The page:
Even You Can Have Family Worship

Marriage and the Family February 11, 2016

When Paul and Abbie’s first child, Jessica, was about 6 months old, they began to wonder about involving her in family worship. Up until then, Jessica sat on their laps while they read devotional books, studied their Bible, and prayed together, but both Paul and Abbie thought that she was getting old enough to have her own special worship time.

Paul came from a family in which family worship happened now and then. When it happened, it was good and the whole family enjoyed it. But his parents were very busy on their farm and were often too tired to have worship.

Abbie came from a home where family worship meant sitting still for a long time and being read chapters from the Bible. The family sang hymns together and studied their Sabbath school lessons. Abbie had found this boring and frustrating, and she didn’t want Jessica to experience the dry family worships that she had sat through.

Paul and Abbie knew that Jessica would need short and simple worships while she was a baby. But she would soon be moving around and talking, and they wanted to offer her the best family worship experiences possible-not erratic like those of Paul’s family, or dry and boring like those of Abbie’s, but something that would be the highlight of their family life together.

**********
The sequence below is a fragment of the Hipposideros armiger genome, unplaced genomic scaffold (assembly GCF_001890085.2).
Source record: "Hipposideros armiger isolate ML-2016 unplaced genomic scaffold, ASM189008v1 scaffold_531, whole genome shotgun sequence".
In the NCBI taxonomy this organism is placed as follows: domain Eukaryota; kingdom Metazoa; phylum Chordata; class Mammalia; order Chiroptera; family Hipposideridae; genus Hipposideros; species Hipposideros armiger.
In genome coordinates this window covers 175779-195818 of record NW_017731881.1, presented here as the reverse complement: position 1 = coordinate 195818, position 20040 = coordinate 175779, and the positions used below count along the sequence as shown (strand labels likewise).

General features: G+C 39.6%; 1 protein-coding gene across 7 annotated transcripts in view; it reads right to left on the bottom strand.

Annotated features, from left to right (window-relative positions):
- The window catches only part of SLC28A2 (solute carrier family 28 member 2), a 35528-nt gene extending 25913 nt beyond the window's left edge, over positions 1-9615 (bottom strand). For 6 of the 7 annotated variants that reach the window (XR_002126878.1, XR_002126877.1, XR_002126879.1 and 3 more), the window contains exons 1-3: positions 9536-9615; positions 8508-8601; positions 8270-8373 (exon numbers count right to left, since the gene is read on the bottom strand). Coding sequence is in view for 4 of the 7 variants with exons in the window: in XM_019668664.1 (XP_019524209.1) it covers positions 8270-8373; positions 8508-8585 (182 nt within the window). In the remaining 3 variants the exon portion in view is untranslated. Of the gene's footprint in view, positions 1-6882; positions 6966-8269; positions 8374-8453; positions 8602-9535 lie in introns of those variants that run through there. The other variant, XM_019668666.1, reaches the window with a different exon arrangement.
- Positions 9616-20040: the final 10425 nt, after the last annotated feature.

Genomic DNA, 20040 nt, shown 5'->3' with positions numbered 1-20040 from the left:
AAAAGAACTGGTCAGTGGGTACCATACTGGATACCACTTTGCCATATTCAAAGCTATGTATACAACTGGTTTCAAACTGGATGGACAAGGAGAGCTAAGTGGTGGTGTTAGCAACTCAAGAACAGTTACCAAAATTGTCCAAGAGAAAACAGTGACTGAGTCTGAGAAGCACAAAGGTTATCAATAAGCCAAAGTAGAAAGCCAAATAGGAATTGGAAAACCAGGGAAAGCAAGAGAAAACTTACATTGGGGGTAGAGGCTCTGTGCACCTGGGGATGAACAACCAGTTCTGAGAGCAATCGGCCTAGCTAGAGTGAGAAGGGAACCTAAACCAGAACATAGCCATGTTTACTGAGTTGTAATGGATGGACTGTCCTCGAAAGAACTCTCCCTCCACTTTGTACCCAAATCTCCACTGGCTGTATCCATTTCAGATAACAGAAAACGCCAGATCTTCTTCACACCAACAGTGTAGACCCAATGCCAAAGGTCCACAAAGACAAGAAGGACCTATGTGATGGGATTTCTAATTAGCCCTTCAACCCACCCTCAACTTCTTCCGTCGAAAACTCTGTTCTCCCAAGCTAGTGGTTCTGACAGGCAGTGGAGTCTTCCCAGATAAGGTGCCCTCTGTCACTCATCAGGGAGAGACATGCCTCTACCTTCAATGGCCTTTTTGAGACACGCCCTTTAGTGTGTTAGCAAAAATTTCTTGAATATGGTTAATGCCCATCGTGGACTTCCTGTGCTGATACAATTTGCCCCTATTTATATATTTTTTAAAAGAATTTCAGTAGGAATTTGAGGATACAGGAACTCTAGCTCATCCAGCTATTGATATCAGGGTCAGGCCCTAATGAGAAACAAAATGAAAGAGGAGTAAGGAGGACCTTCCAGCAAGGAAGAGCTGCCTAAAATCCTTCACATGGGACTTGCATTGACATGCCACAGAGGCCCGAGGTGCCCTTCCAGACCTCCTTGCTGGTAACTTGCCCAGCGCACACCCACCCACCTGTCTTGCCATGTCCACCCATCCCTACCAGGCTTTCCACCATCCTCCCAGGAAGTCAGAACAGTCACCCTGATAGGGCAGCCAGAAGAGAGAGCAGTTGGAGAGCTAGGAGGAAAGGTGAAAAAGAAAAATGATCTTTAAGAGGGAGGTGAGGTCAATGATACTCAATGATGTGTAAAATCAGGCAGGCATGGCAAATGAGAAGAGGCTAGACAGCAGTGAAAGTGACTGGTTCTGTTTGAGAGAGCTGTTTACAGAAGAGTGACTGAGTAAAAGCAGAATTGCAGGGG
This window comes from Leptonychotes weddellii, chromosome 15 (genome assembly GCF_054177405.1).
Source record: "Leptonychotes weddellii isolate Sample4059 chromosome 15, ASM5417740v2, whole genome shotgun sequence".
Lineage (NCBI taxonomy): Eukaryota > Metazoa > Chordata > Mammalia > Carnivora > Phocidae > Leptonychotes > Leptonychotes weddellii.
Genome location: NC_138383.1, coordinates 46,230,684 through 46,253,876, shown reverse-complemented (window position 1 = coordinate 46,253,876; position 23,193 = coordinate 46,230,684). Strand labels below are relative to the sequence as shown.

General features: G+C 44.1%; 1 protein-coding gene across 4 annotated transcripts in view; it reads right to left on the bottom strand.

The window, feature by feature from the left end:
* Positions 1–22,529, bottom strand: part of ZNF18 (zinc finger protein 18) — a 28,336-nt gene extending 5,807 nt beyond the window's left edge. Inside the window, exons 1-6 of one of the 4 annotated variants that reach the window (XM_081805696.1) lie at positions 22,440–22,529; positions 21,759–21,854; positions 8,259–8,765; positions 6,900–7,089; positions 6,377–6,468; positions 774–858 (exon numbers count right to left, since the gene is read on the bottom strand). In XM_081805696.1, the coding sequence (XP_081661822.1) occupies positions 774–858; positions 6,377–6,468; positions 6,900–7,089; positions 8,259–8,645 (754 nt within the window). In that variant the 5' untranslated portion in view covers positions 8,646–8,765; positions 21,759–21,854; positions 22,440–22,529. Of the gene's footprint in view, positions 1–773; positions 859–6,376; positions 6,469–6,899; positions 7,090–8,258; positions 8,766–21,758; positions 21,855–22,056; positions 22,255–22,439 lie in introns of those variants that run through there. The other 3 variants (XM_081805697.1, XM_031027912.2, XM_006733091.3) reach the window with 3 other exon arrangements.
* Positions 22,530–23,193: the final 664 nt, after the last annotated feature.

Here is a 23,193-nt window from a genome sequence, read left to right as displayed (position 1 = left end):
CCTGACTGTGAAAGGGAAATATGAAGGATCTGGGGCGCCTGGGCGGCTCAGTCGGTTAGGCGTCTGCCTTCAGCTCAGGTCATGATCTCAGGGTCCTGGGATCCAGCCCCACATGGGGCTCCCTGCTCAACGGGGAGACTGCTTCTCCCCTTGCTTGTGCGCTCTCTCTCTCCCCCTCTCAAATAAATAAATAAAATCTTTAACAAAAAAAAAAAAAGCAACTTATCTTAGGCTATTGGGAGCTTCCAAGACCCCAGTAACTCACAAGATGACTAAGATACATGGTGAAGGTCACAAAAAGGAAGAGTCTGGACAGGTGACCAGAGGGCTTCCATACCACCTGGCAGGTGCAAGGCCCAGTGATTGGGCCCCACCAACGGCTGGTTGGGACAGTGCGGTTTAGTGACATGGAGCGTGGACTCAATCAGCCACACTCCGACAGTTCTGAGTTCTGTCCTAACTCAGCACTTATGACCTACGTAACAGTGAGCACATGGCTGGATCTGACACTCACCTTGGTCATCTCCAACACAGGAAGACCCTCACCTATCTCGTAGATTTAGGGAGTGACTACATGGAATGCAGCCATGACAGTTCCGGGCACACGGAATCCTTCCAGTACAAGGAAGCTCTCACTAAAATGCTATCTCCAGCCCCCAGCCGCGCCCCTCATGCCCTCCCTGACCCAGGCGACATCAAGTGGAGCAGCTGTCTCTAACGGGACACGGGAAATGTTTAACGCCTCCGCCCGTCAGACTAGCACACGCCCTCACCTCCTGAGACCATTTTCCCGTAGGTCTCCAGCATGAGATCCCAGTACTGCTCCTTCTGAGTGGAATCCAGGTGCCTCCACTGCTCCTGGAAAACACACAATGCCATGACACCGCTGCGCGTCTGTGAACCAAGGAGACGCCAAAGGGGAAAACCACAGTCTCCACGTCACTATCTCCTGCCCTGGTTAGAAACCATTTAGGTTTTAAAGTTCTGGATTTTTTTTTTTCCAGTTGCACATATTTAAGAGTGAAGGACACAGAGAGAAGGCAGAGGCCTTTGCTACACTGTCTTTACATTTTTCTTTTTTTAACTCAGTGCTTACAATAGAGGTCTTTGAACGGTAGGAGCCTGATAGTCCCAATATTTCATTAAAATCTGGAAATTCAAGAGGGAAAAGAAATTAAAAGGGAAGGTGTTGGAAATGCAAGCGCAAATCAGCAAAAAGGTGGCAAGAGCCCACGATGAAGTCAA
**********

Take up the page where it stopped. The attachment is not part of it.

Are you also wanting to have meaningful family worships? Then try these steps that have worked wonders for many families.

Start with you

The most important gift that Paul and Abbie can give Jessica is a passionate desire to love God and to follow and serve Him. It’s hard to pass on a vibrant relationship with God if we don’t have our own living and growing relationship with a loving God.

Children are inspired by the role models of their parents’ relationships with God, so it’s very important that we nurture our own spiritual development through Bible study, prayer, scriptural meditation, etc. Take the time to talk to your children about your own faith and relationship with God in ways that they can understand. Pray for your family and your children, as well as for yourself. Let your children see and hear you praying for them.

Together, look for answers to your prayers to help them develop their trust in God, but also remind them that God knows best, and sometimes the answers come in ways that we’re not expecting or even wanting.

Experience God’s grace and forgiveness for yourself so that you can pass this on to your children. Grace is about God loving us no matter what we have done-just because we are His children. This is one of the most beautiful aspects of the Christian faith. Learn how to put God’s grace into action in your family by offering forgiveness and showing acceptance when your children make mistakes or accidentally break or spoil something. Deal with your children in the way God has patiently dealt with you. Think about how God has gently disciplined you as you consider how to discipline your child in a way that will bring them closer to God.

Show them God’s amazing love by the way you manage them with caring gentleness. Read 1 Corinthians 13 and think about how that kind of love can make a difference in your parenting.

Plan ahead